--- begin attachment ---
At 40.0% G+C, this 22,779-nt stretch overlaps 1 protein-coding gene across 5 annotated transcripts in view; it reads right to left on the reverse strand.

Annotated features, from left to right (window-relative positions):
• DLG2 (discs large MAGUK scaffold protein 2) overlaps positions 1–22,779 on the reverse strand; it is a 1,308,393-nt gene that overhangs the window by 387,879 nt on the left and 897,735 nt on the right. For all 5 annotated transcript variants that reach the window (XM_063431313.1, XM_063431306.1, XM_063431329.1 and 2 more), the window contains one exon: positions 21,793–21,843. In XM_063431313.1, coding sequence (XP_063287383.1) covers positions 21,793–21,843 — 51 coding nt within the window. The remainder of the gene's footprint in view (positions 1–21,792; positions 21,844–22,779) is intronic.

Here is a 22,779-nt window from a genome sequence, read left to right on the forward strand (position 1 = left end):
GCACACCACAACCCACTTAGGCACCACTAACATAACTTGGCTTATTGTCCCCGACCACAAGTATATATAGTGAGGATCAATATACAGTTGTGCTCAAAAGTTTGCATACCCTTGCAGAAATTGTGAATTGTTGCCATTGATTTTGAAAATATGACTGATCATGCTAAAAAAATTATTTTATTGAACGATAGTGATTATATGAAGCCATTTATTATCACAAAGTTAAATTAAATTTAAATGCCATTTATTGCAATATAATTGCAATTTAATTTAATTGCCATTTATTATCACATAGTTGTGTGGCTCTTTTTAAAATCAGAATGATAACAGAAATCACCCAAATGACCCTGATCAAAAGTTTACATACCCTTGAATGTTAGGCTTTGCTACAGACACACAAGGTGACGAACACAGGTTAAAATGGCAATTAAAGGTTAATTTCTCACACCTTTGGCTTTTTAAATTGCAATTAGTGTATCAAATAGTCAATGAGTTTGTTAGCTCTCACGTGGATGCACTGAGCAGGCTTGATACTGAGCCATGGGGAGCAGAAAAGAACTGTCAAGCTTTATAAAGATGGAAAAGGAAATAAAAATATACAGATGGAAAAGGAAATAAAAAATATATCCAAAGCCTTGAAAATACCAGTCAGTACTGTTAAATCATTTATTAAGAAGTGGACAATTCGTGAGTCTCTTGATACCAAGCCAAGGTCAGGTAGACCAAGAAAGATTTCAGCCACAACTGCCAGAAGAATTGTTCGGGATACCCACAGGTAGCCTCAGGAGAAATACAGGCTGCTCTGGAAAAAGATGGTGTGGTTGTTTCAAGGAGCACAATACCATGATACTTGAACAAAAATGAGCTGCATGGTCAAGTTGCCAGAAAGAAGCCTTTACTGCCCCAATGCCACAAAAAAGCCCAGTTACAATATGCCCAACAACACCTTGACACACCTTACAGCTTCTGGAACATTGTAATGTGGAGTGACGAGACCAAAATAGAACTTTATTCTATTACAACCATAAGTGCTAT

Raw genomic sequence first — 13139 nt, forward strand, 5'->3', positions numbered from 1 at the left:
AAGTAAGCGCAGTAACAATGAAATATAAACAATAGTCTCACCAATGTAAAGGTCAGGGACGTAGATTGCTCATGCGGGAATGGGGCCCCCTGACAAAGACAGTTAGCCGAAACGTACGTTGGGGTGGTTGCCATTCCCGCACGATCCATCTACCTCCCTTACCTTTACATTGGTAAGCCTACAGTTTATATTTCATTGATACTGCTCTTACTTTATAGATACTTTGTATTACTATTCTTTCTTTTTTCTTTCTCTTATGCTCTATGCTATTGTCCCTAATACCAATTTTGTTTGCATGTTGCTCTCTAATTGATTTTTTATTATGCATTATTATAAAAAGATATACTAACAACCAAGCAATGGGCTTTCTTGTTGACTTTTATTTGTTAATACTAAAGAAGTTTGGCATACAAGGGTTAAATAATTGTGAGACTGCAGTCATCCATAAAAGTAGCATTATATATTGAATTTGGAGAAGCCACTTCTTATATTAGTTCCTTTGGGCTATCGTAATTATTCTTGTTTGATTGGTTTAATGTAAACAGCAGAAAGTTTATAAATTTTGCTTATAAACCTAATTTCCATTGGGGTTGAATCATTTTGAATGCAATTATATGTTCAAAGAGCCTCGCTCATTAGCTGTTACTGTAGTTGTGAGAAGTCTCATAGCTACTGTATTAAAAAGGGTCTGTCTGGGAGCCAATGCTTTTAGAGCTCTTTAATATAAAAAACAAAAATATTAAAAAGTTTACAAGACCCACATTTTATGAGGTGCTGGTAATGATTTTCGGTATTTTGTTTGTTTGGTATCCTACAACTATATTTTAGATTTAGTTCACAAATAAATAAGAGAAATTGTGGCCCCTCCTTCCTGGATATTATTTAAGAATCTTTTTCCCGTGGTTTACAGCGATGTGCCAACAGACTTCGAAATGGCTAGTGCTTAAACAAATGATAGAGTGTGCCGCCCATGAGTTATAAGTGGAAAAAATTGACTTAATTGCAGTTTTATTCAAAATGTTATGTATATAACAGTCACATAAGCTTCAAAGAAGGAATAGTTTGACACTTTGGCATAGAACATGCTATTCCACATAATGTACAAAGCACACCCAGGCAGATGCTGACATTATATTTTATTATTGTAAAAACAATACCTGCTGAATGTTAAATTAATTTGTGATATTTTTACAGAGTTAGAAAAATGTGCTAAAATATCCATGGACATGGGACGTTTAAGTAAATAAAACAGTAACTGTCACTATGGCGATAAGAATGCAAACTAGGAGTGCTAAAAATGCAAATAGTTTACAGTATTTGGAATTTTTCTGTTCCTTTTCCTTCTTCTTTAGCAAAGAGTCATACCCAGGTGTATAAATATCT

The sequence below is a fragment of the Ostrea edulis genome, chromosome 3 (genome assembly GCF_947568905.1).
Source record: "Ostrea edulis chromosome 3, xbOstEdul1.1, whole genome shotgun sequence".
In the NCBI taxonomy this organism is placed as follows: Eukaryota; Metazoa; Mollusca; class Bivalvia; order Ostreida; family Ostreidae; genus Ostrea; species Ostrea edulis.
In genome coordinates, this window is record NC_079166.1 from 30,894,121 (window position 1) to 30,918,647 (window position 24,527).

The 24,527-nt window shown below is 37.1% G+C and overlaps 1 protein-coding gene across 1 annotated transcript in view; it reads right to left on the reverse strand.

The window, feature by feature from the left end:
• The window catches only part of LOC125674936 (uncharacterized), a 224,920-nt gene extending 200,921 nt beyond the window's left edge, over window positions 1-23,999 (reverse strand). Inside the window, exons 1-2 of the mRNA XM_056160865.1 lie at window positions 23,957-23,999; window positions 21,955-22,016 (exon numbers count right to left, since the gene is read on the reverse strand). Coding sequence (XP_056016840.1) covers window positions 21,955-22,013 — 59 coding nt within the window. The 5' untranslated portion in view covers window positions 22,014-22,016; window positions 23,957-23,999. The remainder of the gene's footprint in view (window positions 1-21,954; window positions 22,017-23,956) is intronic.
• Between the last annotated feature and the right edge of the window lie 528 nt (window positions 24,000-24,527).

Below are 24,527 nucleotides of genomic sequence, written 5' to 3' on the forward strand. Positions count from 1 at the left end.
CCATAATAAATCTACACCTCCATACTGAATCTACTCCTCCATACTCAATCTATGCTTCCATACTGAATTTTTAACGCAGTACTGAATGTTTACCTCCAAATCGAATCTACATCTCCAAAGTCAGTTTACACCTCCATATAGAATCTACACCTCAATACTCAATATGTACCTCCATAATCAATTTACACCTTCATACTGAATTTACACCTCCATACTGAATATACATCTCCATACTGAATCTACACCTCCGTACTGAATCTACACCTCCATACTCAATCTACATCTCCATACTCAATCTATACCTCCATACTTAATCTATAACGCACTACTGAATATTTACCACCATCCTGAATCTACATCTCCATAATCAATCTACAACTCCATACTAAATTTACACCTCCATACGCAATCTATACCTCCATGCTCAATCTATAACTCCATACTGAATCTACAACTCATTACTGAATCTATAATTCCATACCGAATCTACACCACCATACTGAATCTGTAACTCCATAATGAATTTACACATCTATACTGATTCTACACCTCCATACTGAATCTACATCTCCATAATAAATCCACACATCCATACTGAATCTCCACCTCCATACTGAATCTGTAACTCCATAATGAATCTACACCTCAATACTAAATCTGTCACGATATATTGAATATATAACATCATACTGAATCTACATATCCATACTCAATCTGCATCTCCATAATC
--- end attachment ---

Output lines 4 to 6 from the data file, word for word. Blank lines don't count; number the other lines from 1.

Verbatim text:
Here is a 22,779-nt window from a genome sequence, read left to right on the forward strand (position 1 = left end):
GCACACCACAACCCACTTAGGCACCACTAACATAACTTGGCTTATTGTCCCCGACCACAAGTATATATAGTGAGGATCAATATACAGTTGTGCTCAAAAGTTTGCATACCCTTGCAGAAATTGTGAATTGTTGCCATTGATTTTGAAAATATGACTGATCATGCTAAAAAAATTATTTTATTGAACGATAGTGATTATATGAAGCCATTTATTATCACAAAGTTAAATTAAATTTAAATGCCATTTATTGCAATATAATTGCAATTTAATTTAATTGCCATTTATTATCACATAGTTGTGTGGCTCTTTTTAAAATCAGAATGATAACAGAAATCACCCAAATGACCCTGATCAAAAGTTTACATACCCTTGAATGTTAGGCTTTGCTACAGACACACAAGGTGACGAACACAGGTTAAAATGGCAATTAAAGGTTAATTTCTCACACCTTTGGCTTTTTAAATTGCAATTAGTGTATCAAATAGTCAATGAGTTTGTTAGCTCTCACGTGGATGCACTGAGCAGGCTTGATACTGAGCCATGGGGAGCAGAAAAGAACTGTCAAGCTTTATAAAGATGGAAAAGGAAATAAAAATATACAGATGGAAAAGGAAATAAAAAATATATCCAAAGCCTTGAAAATACCAGTCAGTACTGTTAAATCATTTATTAAGAAGTGGACAATTCGTGAGTCTCTTGATACCAAGCCAAGGTCAGGTAGACCAAGAAAGATTTCAGCCACAACTGCCAGAAGAATTGTTCGGGATACCCACAGGTAGCCTCAGGAGAAATACAGGCTGCTCTGGAAAAAGATGGTGTGGTTGTTTCAAGGAGCACAATACCATGATACTTGAACAAAAATGAGCTGCATGGTCAAGTTGCCAGAAAGAAGCCTTTACTGCCCCAATGCCACAAAAAAGCCCAGTTACAATATGCCCAACAACACCTTGACACACCTTACAGCTTCTGGAACATTGTAATGTGGAGTGACGAGACCAAAATAGAACTTTATTCTATTACAACCATAAGTGCTAT

Raw genomic sequence first — 13139 nt, forward strand, 5'->3', positions numbered from 1 at the left: